1/9/2015– Kelsey Breseman
Carlos’s face lights up as he says the names of his microcontrollers, holding them up to the screen so I can see each one: “Espruino, Netduino, EZ Robots, Tessel, of course.” Carlos Martin, or pirumpi on the Tessel forums, is thankful that he gets to write code, and states simply that programming the physical world is what everyone wants to do.
Originally a math major in his native Venezuela, Carlos came to the United States in the early 2000s for a change of political climate. He didn’t go back to school right away, and spent some time working away from computers– but over the last several years, he’s been working his way back towards the work he loves– programming and building things.
Currently, he’s a software engineer at a network security company in Colorado, as well as a couple of other jobs and the full-time role of being a father to two daughters and one boy. But at night, when the kids are asleep, he takes a few hours to make robotics projects on every kind of microcontroller he can get his hands on.
Kelsey: Can you tell me a bit about your background?
Carlos: I’ve been working as a software engineer for four years, at this security company. We do surveillance & video analytics for many chain companies in the US, Canada and the UK.
I’m originally from Venezuela, born and raised. Around 2000, I went to Central University of Venezuela, majoring in mathematics. Then this crazy government came in– you know, Chavez, and started messing with my family’s business and bank accounts. My mom got all freaked out, so we came to the United States around 2000, 2001.
When we first moved to the United States, I didn’t do much. I spent four or five years working at Disney World. But after about six years out of college, I decided to go to Westwood College, here in Colorado. They’ve got a great Associate’s degree, so I became a network engineer.
Because of that, I got a job working in IT, for a forensic accounting company in Denver. But my true passion was in math and coding, so I got really excited when I got to start this job.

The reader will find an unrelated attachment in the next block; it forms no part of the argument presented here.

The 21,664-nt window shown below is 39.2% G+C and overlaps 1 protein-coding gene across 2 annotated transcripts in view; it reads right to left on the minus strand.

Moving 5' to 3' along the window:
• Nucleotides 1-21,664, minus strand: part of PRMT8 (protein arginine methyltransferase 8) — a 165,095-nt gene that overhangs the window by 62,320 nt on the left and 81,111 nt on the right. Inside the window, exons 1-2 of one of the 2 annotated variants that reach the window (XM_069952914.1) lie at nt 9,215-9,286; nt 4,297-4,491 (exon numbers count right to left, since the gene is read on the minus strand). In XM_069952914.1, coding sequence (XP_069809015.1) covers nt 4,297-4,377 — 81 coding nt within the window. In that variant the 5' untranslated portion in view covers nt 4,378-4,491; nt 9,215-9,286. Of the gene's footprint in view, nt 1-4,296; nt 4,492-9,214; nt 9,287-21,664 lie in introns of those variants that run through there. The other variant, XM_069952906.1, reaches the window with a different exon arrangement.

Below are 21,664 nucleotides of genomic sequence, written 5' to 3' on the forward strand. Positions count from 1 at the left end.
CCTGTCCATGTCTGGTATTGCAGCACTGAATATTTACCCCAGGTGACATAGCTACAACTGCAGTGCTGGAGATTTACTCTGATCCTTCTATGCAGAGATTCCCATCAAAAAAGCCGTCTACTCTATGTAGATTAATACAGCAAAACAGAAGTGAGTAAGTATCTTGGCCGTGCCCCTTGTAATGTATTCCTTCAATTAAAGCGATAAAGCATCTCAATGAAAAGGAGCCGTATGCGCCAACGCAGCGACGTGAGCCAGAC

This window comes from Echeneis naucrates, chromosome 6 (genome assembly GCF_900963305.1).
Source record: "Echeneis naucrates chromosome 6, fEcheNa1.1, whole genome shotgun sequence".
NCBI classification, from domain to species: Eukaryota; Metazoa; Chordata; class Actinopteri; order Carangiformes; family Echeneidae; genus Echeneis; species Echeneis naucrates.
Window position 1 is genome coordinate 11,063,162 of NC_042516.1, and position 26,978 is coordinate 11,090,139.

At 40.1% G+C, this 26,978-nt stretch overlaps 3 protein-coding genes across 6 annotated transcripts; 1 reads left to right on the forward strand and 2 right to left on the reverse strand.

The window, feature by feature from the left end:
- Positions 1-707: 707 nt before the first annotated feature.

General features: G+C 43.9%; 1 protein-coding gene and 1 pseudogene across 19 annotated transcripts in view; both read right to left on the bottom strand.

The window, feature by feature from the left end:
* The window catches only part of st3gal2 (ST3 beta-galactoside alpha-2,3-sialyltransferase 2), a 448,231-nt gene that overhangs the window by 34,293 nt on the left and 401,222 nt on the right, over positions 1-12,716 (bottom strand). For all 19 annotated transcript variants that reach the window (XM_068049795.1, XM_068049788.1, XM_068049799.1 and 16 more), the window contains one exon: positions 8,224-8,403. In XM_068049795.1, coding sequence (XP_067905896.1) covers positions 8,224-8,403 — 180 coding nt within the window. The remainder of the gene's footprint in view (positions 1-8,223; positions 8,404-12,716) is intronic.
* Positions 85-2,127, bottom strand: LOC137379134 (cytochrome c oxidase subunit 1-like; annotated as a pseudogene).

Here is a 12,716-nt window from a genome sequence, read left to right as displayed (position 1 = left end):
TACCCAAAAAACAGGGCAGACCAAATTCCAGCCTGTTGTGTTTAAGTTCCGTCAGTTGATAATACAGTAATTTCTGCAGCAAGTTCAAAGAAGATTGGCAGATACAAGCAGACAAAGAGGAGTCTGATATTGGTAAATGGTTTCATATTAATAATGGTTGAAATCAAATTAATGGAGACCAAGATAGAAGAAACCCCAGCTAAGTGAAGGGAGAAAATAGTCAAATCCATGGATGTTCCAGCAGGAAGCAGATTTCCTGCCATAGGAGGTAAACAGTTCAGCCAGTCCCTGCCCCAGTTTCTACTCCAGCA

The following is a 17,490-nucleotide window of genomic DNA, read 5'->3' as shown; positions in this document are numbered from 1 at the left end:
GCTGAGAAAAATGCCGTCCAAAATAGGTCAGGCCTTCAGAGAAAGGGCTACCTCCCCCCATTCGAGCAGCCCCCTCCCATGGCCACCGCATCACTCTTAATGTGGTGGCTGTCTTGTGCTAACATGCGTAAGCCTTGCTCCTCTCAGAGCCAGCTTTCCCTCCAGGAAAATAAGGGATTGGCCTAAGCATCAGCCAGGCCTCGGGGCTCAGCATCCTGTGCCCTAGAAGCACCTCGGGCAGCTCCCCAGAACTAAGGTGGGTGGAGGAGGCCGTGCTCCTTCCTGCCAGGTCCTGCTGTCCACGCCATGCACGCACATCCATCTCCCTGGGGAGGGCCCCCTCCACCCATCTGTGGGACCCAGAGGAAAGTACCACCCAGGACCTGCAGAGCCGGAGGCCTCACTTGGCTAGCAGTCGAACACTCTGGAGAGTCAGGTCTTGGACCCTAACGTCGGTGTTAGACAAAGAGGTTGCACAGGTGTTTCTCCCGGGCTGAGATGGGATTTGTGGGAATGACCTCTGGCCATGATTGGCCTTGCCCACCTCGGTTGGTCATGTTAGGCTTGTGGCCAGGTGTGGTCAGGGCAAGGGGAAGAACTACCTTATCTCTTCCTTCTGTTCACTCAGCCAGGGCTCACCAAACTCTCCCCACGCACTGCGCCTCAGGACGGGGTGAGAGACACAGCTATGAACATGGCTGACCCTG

I’m almost finished with my Bachelor’s degree in information security, through Colorado Technical University. I’ve only got three more classes left.
Kelsey: Why did you decide to get a Tessel?
Carlos: I’m kind of a microcontroller freak. I go on Kickstarter, or any other crowdsourcing site, anywhere people are trying to make microcontrollers. I really like them, I get so excited about it, and I want to have them all.
And then I saw Tessel. Of all of the microcontrollers, I like Tessel the most, because it’s so easy to use. You plug things together and it just works.
Kelsey: What sparked your interest in microcontrollers?
Carlos: I was always into it as a hobby. When I was around 12, I got my first computer. It was a Pentium 1, on Windows 3.1. My favorite thing to do was to take it apart. But I constantly burned the motherboard. My mom got really mad. So she decided I needed to learn to fix computers.
I was in middle school, and I worked through this certificate on computer repair. I learned how to take computers apart and fix them when I was pretty young. So from there, I started going into software and electronics. But I spent most of my time in middle school doing crazy math stuff.
I didn’t get into microcontrollers until I got to the United States, not until around 2005. I got so excited– programming electronics is the dream, for any software developer. You write code but you want to control things, physical things.
Kelsey: What’s the first thing you made on Tessel?
Carlos: The first thing that I do when I get a new microcontroller is make a webserver. I want a webpage running on every microcontroller. So the first thing that I did was this really simple webpage running on the Tessel, called tiny-router.
I wanted something like Express, but made to run on any microcontroller. I want it to be easy, and simple, and not a lot of code. I want it to run on Edison, and Espruino, everywhere. So that’s what I made.
I like to follow the technology trend, see where software is going, and microcontrollers are big right now.
Every company that I know of is trying to come out with their own version of the Internet of Things, and companies like Intel, and like you guys [Technical Machine], are making tools to let people create their own Internet of Things.
That’s why I like microcontrollers so much, they empower people who don’t have the time to make a circuit from scratch, but who have the passion and the desire to create.
I’m a busy guy, but this is what I like to do. I go to my office at home, after the kids go to sleep, close the door, and just play with electronics.